PATRIARCHY AND SOCIALIZATION IN CHIMAMANDA NGOZI ADICHIE’S PURPLE HIBISCUS AND JAMAICA KINCAID’S LUCY

Asante Lucy Mtenje

Abstract


Patriarchal culture is institutionalized through rigorous socialization processes in which every member of the community is aware of what “appropriate” duties, responsibilities and roles are expected from them for the sustenance of family and communal harmony (Wamue-Nagare et. al, 2011).The term “socialization”, as used in this paper, is understood as “the process by which society’s values and norms, including those pertaining to gender, are taught and learned” (Renzetti & Curran, 1989, p.61). This paper sets out to examine the process of socialization and its implications for identity formation in the two novels. It further considers socialization as a critical means by which societies formulate and preserve their cultures and identities. Finally, the paper looks at the manifestation of negative socialization through the passing on of societal values which disempower the agents as well as the recipients. I argue that Chimamanda Adichie in Purple Hibiscus (2005) and Jamaica Kincaid in Lucy (1990) portray patriarchy as having an influence on the way mothers socialize their daughters. The authors further portray this type of socialization as not only disempowering to the women as mothers but also to their daughters’ social development. However, the daughters eventually exercise agency by resisting and subverting the constraints of such type of socialization.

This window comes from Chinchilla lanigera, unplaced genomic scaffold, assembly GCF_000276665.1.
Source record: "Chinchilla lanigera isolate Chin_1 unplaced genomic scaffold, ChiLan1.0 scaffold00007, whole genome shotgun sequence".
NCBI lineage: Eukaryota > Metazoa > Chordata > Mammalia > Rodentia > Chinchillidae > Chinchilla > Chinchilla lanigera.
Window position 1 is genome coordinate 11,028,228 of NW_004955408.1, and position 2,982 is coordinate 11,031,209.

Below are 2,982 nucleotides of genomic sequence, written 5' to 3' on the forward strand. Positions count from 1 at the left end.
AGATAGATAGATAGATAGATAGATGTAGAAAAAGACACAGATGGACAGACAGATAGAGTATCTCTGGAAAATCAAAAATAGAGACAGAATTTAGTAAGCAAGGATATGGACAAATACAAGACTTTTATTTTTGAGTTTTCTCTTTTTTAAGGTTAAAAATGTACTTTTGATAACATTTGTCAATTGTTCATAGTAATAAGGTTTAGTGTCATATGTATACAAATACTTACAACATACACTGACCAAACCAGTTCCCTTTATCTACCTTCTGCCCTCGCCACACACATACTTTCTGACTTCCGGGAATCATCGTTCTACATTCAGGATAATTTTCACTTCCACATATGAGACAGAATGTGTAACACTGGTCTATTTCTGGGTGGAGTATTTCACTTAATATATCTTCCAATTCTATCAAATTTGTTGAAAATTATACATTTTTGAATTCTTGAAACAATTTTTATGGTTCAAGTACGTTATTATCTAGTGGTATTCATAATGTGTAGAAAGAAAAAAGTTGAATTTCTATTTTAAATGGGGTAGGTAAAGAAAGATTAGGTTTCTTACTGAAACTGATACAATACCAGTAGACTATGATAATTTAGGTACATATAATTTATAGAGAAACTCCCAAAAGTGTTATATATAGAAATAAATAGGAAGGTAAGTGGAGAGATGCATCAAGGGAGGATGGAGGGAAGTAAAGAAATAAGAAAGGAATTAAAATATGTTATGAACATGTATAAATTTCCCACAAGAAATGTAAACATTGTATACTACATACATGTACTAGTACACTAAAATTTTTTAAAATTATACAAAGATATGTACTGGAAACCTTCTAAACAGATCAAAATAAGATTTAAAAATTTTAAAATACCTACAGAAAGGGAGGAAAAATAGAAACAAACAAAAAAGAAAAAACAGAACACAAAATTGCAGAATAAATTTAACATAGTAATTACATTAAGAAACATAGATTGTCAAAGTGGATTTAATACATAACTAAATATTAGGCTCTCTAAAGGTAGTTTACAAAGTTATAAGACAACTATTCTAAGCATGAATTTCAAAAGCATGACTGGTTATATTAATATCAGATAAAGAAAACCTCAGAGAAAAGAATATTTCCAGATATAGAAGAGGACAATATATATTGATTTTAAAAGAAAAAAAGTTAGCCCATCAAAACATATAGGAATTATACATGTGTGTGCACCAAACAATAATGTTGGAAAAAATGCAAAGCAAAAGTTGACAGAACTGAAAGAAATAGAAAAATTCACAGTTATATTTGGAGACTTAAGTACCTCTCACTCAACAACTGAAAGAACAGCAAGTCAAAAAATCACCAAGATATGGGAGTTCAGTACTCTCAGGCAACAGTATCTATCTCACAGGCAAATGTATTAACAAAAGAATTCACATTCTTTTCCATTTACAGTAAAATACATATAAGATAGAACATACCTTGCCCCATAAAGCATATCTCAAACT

Keywords: Patriarchy, Socialization, Identity, Gender


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